INDIANAPOLIS — Detroit Lions head coach Jim Schwartz touched on a number of topics in speaking to the media Thursday at the NFL Combine, and not surprisingly, the former Tennessee Titans defensive coordinator drew quite a bit upon his experiences in Nashville in regards to his new job with the Lions.
Here are some of the highlights from Schwartz’s interview.
Q: On the consensus among the Lions to draft QB Matthew Stafford with the first overall pick last year in the draft:
Schwartz: Two times, I’ve been around this type of consensus for a player. One was Chris Johnson in Tennessee, where the defensive coaches are saying, ‘Yeah, that’s the guy we need to pick.’ Usually, every position coach has a guy that they’re saying, ‘We need that guy.’ And the decision-makers are making those hard choices on who they’re actually pulling the trigger on.
But in that draft, it was a tremendous consensus of the scouts, the front offices and the coaches and everybody, and it’s turned out really well. And it was the same thing last year with Matt. When it all came time, we evaluated them collectively and also individually. … We all came together and everybody felt the same way and it made it an easy decision to make.
Q: On whether he and the Lions might be interested in some Titans veterans like Keith Bulluck or Kyle Vanden Bosch who could soon hit free agent market.
Schwartz: I think when you look at free agents, there’s a lot of different things you do. You look at what they do on tape, and their injury history and things like that. Whether it’s me or somebody else that was at a team that had players, you know a little bit more about them, they way they practice, you know the way they prepare, and you know a little bit about them personally, and those kinds of things. It makes you feel a little bit stronger about your evaluation, but it’s not just me and Tennessee. We have a lot of different coaches that came from a lot of different places.
Q: On his replacement as defensive coordinator with the Titans, Chuck Cecil, who went through a rough first year:
Schwartz: He knows what he’s doing. The scheme is the same. Everybody is going to put their own little personal touches on things, but there’s an adjustment in the past, there is an adjustment, players getting used to you and the way you do things. I said a long time ago, I think it was after the 2002 season, that the biggest mistake I made from ’01 to ’02 was trying to do things exactly the way Gregg did them. I sort of said, ‘OK, this is a little stamp that I’m going to put on it.’
I think whether it’s Chuck or anybody in the league, he’ll end up putting his stamp on it. It’s easier to say that going into your first year than it is to do that. It’s a little bit easier in your second year.
Q: On Florida QB Tim Tebow’s challenge of making it in the NFL and his throwing motion:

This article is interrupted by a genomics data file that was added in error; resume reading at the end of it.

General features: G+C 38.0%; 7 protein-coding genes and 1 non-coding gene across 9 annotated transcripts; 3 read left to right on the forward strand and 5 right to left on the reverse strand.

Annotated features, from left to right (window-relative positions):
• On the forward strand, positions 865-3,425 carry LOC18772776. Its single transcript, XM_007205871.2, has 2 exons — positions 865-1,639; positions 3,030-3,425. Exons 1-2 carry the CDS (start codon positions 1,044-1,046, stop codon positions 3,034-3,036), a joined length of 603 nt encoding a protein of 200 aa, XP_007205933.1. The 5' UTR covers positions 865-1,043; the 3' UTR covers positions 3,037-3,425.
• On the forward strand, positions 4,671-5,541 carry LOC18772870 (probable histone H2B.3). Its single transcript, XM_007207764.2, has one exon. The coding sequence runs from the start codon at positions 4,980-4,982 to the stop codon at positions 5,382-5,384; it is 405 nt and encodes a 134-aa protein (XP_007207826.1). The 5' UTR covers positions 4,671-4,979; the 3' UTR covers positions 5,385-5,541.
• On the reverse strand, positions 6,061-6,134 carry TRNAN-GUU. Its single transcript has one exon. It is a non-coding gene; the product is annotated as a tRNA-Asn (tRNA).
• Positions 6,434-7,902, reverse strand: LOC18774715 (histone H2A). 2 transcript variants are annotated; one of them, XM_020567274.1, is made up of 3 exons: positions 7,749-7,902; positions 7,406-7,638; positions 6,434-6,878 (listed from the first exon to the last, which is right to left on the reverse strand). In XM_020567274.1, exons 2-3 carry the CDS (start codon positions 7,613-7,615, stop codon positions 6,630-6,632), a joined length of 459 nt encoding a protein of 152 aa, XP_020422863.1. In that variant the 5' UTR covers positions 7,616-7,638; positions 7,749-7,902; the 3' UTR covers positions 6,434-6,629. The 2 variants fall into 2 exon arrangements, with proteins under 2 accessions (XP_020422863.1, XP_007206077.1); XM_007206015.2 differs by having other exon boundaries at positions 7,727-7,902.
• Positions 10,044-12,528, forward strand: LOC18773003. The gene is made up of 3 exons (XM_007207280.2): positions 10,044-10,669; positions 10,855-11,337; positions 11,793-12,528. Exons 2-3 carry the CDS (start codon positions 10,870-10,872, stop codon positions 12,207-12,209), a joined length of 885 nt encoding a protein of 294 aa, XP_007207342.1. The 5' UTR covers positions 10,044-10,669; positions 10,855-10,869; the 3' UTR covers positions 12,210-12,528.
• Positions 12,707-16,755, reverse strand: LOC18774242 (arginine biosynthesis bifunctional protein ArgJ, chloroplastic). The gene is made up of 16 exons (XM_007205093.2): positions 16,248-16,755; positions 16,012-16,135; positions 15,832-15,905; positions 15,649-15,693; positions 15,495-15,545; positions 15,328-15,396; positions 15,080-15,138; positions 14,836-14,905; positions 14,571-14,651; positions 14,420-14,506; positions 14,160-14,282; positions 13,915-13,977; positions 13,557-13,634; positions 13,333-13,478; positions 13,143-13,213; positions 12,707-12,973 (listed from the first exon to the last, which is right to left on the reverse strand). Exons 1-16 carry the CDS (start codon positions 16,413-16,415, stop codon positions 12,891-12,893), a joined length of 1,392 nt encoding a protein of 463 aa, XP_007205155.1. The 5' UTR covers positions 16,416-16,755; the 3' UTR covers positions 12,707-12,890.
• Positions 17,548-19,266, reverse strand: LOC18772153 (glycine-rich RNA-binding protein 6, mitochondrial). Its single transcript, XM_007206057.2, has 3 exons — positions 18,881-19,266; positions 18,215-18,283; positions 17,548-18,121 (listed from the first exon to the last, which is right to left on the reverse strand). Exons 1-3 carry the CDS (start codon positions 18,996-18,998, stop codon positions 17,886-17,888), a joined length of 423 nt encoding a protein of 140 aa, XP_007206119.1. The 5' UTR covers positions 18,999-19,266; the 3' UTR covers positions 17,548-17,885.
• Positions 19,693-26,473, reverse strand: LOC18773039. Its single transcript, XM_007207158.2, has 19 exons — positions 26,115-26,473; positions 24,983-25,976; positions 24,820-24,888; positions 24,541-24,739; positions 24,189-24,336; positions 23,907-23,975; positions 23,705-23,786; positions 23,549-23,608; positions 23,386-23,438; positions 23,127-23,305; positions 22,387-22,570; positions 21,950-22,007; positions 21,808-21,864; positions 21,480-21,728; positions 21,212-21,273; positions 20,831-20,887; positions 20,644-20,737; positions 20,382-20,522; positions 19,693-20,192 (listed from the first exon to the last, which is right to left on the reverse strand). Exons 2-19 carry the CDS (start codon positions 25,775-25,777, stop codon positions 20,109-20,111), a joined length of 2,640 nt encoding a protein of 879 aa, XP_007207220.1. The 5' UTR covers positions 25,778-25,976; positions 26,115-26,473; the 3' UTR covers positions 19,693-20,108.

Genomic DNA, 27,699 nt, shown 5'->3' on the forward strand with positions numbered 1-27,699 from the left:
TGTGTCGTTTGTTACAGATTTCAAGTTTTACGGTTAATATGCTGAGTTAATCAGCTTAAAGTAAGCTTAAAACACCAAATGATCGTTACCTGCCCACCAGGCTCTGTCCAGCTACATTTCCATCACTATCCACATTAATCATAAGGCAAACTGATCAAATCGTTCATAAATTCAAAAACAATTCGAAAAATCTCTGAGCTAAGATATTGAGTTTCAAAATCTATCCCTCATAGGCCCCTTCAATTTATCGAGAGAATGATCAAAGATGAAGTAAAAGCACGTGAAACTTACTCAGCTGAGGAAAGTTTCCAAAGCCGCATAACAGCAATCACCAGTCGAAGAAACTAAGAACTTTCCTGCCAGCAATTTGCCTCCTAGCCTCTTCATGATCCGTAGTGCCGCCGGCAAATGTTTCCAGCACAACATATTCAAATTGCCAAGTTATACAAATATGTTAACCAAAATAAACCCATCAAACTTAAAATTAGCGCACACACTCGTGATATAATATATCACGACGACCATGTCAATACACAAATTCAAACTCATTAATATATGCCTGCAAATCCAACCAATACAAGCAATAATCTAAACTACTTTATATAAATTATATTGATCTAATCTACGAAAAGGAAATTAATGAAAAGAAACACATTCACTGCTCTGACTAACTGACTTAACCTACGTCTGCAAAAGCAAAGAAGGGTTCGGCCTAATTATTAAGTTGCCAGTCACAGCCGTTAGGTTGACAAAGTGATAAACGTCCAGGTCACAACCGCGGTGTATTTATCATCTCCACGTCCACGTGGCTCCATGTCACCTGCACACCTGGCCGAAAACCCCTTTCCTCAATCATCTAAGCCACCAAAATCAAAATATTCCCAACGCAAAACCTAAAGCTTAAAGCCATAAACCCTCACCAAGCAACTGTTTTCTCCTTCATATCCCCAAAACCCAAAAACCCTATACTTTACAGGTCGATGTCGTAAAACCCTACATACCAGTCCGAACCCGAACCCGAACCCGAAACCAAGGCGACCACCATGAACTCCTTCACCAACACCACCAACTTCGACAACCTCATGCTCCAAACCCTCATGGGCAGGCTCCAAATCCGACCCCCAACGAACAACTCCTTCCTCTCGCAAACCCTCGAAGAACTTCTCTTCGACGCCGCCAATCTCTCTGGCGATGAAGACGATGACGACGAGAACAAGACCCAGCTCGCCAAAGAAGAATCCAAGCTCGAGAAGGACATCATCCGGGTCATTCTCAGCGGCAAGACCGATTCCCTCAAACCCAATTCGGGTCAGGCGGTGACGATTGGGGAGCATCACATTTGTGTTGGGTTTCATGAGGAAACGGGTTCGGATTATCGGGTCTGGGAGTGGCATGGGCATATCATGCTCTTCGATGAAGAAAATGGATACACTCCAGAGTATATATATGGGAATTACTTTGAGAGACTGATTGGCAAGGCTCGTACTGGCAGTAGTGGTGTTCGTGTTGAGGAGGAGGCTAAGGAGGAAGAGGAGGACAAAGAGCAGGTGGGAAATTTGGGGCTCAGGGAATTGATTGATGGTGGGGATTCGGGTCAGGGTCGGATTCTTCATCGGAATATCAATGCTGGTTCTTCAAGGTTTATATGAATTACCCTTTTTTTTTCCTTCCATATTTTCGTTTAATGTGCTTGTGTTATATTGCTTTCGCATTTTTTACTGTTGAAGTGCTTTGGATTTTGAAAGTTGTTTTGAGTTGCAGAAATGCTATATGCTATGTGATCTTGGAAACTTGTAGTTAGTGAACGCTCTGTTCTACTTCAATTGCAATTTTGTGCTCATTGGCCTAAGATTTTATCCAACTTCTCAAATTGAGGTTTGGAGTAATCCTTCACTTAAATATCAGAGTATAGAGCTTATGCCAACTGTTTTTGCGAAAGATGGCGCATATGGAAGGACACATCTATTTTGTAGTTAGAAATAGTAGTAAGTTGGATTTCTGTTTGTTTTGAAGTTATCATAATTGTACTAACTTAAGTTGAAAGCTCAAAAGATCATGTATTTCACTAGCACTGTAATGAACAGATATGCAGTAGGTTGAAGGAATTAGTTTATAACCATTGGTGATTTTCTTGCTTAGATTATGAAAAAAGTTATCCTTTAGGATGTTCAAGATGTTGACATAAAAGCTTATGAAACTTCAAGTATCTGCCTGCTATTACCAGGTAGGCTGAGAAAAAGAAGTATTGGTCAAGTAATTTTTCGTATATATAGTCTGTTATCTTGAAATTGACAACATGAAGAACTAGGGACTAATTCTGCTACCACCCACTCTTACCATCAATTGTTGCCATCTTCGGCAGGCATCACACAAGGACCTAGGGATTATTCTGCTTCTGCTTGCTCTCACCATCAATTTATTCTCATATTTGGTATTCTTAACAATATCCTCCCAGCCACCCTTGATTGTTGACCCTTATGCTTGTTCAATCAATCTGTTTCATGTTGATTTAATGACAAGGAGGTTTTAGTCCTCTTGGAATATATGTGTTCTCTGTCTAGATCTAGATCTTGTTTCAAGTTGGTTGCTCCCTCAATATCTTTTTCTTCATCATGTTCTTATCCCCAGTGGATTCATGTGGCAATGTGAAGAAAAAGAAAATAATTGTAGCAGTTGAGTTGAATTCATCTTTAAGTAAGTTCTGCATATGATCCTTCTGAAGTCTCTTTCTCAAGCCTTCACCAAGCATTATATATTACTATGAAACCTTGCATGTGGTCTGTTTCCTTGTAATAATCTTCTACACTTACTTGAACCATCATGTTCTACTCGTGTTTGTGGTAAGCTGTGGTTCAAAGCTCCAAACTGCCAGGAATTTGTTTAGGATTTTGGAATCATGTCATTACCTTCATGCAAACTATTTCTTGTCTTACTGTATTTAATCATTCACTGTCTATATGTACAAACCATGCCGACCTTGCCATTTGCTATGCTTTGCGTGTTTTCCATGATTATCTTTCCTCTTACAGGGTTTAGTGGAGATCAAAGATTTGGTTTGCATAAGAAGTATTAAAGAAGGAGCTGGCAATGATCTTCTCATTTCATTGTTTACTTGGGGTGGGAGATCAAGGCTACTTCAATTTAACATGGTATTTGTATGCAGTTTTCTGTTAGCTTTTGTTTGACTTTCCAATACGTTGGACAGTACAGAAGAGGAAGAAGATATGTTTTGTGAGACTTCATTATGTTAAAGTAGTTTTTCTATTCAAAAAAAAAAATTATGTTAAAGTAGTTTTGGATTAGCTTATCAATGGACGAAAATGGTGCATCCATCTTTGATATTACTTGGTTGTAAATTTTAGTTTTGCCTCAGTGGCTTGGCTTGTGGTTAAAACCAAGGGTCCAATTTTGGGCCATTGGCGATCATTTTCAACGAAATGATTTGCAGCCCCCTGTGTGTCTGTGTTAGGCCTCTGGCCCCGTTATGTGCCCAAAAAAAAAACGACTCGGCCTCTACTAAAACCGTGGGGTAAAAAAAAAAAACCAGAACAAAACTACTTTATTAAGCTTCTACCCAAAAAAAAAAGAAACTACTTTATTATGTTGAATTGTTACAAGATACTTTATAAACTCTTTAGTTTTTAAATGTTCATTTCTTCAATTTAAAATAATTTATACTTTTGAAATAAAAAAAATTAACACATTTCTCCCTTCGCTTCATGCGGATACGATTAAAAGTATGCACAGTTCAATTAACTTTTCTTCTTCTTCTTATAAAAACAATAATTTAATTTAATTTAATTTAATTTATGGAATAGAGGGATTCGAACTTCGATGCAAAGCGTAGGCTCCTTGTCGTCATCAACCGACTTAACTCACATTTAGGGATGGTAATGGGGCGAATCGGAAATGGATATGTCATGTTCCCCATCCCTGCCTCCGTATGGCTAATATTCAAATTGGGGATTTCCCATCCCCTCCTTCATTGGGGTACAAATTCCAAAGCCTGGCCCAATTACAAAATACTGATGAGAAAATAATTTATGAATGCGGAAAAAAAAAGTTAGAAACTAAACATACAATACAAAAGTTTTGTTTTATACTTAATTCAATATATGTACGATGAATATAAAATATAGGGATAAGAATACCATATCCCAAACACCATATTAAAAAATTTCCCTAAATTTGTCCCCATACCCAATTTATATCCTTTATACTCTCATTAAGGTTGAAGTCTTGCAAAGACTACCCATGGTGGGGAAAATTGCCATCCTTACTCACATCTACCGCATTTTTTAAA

Schwartz: People talk about Philip Rivers, saying, "Hey, he’s got a delivery that needs to be changed. And that will keep him from being a good NFL player." Well, obviously that was wrong. Kerry Collins had a really big loop in his delivery and he’s throwing exactly the same now as he did when he came out, and he’s had a lot of production in this league.
I think maybe a little bit too much is made when you’re look at a quarterback. You’re looking at accuracy, at production, at winning and those kinds of things, maybe more than the location of his elbow.
Q: On whether the Lions, with the second overall pick, can take Ndamukong Suh or Gerald McCoy and use him as he did Albert Haynesworth with the Titans:
Schwartz: You’re comparing a player who has never played in the NFL, you’re comparing him to the highest paid defensive tackle in the league and has had a long history of success. But I think when you look at those guys, you’re looking at the skillset that they bring. Both of them have size, and really good quickness, really good use of hands. All the indications are that they can be impact players. That’s one of the reasons we’re here.
Q: On what needs to improve for the Lions after going 2-14 in 2009:
Schwartz: The No. 1 thing is my blood pressure. I didn’t do well. I’ve always admired coaches like Tom Landry and Tony Dungy because they keep their cool on the sideline and you never see them change expressions. When I was in Tennessee, I was that guy. I was even-keeled and didn’t change a whole lot. Last year, I wasn’t really able to be that way. I think a big part of that is just increasing the talent level on our team and getting to the point where players fit exactly what we want philosophically and also scheme-wise.
Then all of a sudden, all those other things [take care of themselves]. If I prioritize and say a cornerback is No. 1 on our list, or a receiver or a linebacker, then you get away from what is most important. I think the most important thing is making good decisions and not saying this is our No. 1 need or our No. 2 need. They’re all needs. I said this last year, our No. 1 need is talent, and it still is.
If we continue to make good decisions and put players in place around what we have, then I think my blood pressure go down and my heart doctor will cut my Lipitor dosage down.